by Jesse Kaysen
It's been snowing since the middle of the night, and I'm on the "improving" slope of a remission. A lifetime spent in the northern climes prepares me for the joys of a brief walk in the snow. I swaddle myself warmly and comfortably - minimum two layers everywhere. Thank heavens for Polartec, the homeopathic weather fighter: fluffy and light.
At 11 a.m. the sky and the ground and the trees and the rooftops are every color white. Getting down my precipitous driveway is scary until I relearn the snow-shuffle, using my canes as balance points. At the street, I feel alarmingly tall - what a long way to fall. The wind sighs like the seals on a thousand refrigerator doors. Terrorist snow pellets sneak in to sting my face, uncaring, random. When I stop to raise my eyes to the horizon, I travel back to a time without artificial lighting. That mysterious fog has abandoned the 19th century etchings to erect barriers half a block away at every point of my compass.
Tinges of snow color every sight, bringing unity and grace to the accidental architecture of suburbia. Visual static spills over into the auditory, the street is calmed to hissing catatonia. Though level ground is almost automatic, every vertical shift requires planning. Is that foot secure? Will that cane slide when I swing through?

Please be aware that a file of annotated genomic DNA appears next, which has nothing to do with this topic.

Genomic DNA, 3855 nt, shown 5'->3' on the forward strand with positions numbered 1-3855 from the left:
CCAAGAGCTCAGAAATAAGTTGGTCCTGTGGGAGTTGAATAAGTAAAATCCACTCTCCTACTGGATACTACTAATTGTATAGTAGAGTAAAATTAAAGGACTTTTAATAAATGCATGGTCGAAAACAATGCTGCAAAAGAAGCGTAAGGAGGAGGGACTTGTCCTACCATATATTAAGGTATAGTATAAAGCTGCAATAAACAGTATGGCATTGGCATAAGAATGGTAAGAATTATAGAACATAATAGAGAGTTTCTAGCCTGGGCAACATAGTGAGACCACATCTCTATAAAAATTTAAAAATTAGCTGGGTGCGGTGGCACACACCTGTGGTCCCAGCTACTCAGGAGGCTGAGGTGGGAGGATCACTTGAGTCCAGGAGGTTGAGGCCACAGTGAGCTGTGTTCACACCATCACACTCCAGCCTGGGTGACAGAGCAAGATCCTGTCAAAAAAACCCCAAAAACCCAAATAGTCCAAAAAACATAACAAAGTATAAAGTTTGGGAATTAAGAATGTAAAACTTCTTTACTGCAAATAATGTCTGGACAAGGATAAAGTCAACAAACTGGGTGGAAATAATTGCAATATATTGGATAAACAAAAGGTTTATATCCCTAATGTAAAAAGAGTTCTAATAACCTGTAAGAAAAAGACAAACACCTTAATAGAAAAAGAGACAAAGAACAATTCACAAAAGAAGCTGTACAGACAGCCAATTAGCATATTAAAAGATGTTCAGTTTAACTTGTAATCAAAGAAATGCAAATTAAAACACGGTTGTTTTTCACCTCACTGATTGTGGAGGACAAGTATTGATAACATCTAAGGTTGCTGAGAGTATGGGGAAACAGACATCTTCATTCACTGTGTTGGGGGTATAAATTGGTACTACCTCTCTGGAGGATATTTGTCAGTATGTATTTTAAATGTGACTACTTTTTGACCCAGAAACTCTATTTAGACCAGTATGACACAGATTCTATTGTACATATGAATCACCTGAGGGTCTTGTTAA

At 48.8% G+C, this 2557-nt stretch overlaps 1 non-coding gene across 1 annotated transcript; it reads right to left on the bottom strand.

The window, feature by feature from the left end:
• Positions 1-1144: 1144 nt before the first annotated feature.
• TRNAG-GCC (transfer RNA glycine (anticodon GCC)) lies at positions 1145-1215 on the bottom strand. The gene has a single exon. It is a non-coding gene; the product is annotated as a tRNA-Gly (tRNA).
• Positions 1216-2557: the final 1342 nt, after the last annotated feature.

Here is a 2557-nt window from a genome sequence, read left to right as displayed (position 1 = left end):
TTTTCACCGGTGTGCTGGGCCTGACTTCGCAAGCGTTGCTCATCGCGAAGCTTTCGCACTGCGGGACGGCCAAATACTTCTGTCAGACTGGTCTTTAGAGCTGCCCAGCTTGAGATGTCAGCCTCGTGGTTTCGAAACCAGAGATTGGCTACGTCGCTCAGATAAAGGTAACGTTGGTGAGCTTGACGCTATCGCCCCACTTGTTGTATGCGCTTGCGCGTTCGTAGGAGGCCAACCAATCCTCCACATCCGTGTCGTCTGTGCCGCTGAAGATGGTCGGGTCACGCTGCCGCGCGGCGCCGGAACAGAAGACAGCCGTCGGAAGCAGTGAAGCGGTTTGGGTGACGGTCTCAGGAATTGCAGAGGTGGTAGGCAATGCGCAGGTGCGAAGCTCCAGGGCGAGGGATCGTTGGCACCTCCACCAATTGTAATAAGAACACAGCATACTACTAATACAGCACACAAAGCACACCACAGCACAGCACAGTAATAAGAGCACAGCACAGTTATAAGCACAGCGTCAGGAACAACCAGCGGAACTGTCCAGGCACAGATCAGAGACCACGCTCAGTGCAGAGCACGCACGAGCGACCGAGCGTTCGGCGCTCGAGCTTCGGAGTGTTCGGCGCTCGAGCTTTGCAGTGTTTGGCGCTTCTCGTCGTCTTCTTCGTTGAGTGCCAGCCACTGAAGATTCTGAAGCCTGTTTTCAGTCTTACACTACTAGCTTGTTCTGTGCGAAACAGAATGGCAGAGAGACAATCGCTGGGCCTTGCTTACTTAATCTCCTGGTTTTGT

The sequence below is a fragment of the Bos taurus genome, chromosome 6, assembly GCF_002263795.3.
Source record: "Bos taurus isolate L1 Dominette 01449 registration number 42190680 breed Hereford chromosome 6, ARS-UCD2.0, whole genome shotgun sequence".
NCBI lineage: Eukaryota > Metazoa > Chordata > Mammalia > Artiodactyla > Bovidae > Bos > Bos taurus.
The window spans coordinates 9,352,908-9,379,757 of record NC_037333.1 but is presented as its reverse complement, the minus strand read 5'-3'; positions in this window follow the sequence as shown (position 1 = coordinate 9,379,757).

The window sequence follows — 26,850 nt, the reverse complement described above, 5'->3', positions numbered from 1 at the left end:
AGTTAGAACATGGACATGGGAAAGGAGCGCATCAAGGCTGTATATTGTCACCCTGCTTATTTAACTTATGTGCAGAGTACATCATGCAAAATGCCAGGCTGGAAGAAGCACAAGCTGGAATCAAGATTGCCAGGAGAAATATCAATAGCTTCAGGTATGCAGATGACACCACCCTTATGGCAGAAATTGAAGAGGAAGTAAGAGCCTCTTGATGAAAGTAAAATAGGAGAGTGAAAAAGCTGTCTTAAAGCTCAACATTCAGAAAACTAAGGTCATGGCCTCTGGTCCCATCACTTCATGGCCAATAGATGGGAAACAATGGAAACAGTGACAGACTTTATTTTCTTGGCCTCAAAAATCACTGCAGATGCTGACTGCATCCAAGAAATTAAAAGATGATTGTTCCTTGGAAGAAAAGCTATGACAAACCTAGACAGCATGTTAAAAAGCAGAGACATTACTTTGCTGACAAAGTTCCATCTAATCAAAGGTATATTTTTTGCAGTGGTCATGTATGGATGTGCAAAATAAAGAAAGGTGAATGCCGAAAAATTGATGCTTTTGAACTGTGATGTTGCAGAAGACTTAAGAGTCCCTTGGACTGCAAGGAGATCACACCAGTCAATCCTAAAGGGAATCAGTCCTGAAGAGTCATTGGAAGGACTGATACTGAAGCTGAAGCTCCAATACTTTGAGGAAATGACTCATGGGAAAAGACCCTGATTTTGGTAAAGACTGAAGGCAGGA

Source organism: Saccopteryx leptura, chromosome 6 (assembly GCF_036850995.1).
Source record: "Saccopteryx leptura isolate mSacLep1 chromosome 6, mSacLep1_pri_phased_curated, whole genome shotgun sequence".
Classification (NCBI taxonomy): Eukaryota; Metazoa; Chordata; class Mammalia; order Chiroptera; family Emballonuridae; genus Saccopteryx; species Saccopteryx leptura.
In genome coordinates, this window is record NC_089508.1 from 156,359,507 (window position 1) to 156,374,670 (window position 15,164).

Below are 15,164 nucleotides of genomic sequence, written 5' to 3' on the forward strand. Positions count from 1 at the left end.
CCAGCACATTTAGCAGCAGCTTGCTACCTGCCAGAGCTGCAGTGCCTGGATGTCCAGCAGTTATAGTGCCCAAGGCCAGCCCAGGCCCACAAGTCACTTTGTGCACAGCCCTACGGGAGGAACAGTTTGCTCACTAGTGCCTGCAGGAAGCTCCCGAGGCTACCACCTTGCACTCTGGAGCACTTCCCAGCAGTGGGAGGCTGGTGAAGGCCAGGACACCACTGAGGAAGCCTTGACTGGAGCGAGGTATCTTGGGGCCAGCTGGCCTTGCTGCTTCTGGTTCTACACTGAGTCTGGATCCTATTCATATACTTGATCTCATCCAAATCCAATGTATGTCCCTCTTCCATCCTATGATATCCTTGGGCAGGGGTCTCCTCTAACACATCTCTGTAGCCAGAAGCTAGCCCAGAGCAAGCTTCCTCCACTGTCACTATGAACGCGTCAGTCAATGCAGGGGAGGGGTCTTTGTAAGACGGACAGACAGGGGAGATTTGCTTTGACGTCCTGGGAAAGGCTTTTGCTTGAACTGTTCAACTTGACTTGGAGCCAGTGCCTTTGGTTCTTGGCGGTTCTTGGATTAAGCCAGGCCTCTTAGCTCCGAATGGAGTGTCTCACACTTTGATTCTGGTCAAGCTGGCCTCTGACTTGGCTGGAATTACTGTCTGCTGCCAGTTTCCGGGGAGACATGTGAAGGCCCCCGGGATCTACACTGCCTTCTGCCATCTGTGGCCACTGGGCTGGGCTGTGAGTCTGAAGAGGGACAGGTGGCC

Ten minutes out, my feet begin to stray. The toes and heel and tender edges no longer recognize the cozy insides of my boots. The braid of ankle and knee and hip and shoulder is fraying: time to return. My bozo legs miss their yard-long orange shoes for the final ascent over the lawn. (They might have provided better traction.)
Inside again, I stomp five times and shed
the snow. I've draped my outer layers in the kitchen, which quickly fills
with a vapor familiar from tents and apartments and warming shelters and
houses. I've time travelled by foot back to steam radiators and glass entryways,
steaming subway tunnels and frozen lonely bus stops, the searing desert
of forty below and the cheerful mud soup of April.
Copyright 1997 by Jesse Kaysen. Jesse Kaysen is a freelance writer in Madison, Wisconsin, who can be contacted at email@example.com
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